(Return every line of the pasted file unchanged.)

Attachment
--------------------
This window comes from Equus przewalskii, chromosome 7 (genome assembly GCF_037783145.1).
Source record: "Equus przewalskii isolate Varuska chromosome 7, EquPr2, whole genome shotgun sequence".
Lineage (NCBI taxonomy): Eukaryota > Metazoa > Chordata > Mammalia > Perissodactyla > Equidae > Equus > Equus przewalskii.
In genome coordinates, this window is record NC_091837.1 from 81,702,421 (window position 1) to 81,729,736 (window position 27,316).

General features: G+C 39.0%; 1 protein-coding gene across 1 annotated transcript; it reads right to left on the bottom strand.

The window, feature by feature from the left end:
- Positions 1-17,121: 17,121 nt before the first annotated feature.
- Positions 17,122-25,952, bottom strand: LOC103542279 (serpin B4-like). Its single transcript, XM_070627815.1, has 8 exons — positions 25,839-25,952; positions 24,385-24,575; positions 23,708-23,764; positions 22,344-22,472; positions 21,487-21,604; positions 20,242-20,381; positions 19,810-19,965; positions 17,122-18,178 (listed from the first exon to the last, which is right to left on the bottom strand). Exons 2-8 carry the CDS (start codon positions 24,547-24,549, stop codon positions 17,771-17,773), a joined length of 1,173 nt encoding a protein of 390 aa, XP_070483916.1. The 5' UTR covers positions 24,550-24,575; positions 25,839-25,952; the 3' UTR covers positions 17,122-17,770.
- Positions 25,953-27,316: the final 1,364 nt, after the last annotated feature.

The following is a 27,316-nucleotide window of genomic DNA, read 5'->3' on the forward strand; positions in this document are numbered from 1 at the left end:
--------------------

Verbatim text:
This window comes from Equus przewalskii, chromosome 7 (genome assembly GCF_037783145.1).
Source record: "Equus przewalskii isolate Varuska chromosome 7, EquPr2, whole genome shotgun sequence".
Lineage (NCBI taxonomy): Eukaryota > Metazoa > Chordata > Mammalia > Perissodactyla > Equidae > Equus > Equus przewalskii.
In genome coordinates, this window is record NC_091837.1 from 81,702,421 (window position 1) to 81,729,736 (window position 27,316).

General features: G+C 39.0%; 1 protein-coding gene across 1 annotated transcript; it reads right to left on the bottom strand.

The window, feature by feature from the left end:
- Positions 1-17,121: 17,121 nt before the first annotated feature.
- Positions 17,122-25,952, bottom strand: LOC103542279 (serpin B4-like). Its single transcript, XM_070627815.1, has 8 exons — positions 25,839-25,952; positions 24,385-24,575; positions 23,708-23,764; positions 22,344-22,472; positions 21,487-21,604; positions 20,242-20,381; positions 19,810-19,965; positions 17,122-18,178 (listed from the first exon to the last, which is right to left on the bottom strand). Exons 2-8 carry the CDS (start codon positions 24,547-24,549, stop codon positions 17,771-17,773), a joined length of 1,173 nt encoding a protein of 390 aa, XP_070483916.1. The 5' UTR covers positions 24,550-24,575; positions 25,839-25,952; the 3' UTR covers positions 17,122-17,770.
- Positions 25,953-27,316: the final 1,364 nt, after the last annotated feature.

The following is a 27,316-nucleotide window of genomic DNA, read 5'->3' on the forward strand; positions in this document are numbered from 1 at the left end: